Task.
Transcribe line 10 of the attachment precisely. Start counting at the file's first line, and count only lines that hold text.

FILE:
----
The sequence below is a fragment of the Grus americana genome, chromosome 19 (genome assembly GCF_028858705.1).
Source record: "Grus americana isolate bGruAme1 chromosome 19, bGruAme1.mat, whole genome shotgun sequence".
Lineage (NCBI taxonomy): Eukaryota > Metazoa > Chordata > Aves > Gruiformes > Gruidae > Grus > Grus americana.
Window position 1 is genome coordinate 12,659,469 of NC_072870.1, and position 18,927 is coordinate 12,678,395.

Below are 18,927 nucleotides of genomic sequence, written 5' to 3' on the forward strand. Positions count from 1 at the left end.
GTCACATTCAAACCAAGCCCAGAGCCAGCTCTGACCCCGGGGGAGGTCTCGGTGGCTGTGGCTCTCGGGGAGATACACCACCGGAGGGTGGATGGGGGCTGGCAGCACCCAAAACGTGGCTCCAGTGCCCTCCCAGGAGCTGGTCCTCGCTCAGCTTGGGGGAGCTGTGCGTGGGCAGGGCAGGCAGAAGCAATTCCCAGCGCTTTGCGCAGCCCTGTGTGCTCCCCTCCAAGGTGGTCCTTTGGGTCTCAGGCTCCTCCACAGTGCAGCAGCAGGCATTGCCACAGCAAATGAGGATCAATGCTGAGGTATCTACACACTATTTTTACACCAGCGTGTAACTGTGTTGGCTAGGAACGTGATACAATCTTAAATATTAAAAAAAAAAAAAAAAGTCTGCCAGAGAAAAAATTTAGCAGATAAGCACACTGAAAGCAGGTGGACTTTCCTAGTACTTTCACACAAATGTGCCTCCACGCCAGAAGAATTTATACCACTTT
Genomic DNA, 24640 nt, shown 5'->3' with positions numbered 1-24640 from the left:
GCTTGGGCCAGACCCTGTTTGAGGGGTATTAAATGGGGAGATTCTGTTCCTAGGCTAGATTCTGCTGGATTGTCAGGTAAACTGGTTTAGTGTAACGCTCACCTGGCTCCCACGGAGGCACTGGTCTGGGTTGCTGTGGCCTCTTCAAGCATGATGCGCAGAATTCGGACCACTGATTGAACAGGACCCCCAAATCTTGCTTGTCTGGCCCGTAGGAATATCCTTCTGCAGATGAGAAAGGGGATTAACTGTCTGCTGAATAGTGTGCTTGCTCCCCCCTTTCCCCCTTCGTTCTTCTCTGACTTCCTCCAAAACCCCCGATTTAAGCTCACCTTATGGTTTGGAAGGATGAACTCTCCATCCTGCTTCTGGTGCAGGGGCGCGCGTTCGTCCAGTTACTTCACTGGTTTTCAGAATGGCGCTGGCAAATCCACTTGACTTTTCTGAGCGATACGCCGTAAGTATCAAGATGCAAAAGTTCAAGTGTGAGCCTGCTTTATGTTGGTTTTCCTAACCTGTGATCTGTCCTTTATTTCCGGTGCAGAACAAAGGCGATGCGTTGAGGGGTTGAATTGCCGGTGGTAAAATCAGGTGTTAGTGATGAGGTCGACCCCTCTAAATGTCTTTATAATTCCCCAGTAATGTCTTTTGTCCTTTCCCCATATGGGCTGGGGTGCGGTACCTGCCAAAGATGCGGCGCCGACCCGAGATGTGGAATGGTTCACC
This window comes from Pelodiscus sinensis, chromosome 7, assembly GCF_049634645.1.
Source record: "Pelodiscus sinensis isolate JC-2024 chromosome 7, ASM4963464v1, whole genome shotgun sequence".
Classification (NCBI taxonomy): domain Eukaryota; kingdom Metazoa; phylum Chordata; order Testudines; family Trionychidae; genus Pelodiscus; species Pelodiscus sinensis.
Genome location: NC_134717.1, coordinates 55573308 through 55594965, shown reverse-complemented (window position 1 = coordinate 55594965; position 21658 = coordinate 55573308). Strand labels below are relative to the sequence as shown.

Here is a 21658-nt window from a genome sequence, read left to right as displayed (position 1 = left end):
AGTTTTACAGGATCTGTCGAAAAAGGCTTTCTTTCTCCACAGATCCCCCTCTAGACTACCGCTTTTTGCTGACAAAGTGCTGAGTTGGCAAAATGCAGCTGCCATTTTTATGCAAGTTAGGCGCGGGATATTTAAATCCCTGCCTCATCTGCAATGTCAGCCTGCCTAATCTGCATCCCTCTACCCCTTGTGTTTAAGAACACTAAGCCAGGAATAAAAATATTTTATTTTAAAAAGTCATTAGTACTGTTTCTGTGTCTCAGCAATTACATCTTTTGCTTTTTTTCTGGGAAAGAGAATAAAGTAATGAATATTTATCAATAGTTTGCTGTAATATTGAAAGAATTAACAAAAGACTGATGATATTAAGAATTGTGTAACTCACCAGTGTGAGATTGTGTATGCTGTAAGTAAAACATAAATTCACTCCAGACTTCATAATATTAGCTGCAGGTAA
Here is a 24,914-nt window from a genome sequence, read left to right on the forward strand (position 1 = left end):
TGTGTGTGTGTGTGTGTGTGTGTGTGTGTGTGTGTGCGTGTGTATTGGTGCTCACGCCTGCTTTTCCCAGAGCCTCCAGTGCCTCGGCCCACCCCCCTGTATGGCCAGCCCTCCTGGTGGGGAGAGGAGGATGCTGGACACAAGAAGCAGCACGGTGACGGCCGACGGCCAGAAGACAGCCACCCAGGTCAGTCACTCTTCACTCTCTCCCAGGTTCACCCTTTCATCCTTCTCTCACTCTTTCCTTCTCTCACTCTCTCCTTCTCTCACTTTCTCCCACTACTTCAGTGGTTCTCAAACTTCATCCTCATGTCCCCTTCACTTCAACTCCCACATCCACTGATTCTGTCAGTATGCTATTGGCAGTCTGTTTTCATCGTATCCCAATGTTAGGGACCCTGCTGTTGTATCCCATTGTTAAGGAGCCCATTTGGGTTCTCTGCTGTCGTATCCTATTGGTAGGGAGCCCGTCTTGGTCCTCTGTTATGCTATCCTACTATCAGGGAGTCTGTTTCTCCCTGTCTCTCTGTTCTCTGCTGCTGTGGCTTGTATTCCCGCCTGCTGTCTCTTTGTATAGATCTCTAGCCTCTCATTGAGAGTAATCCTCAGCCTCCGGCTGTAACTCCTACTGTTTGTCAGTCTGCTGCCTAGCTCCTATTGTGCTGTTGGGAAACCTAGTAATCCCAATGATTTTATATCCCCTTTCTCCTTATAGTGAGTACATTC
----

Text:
Source record: "Pelodiscus sinensis isolate JC-2024 chromosome 7, ASM4963464v1, whole genome shotgun sequence".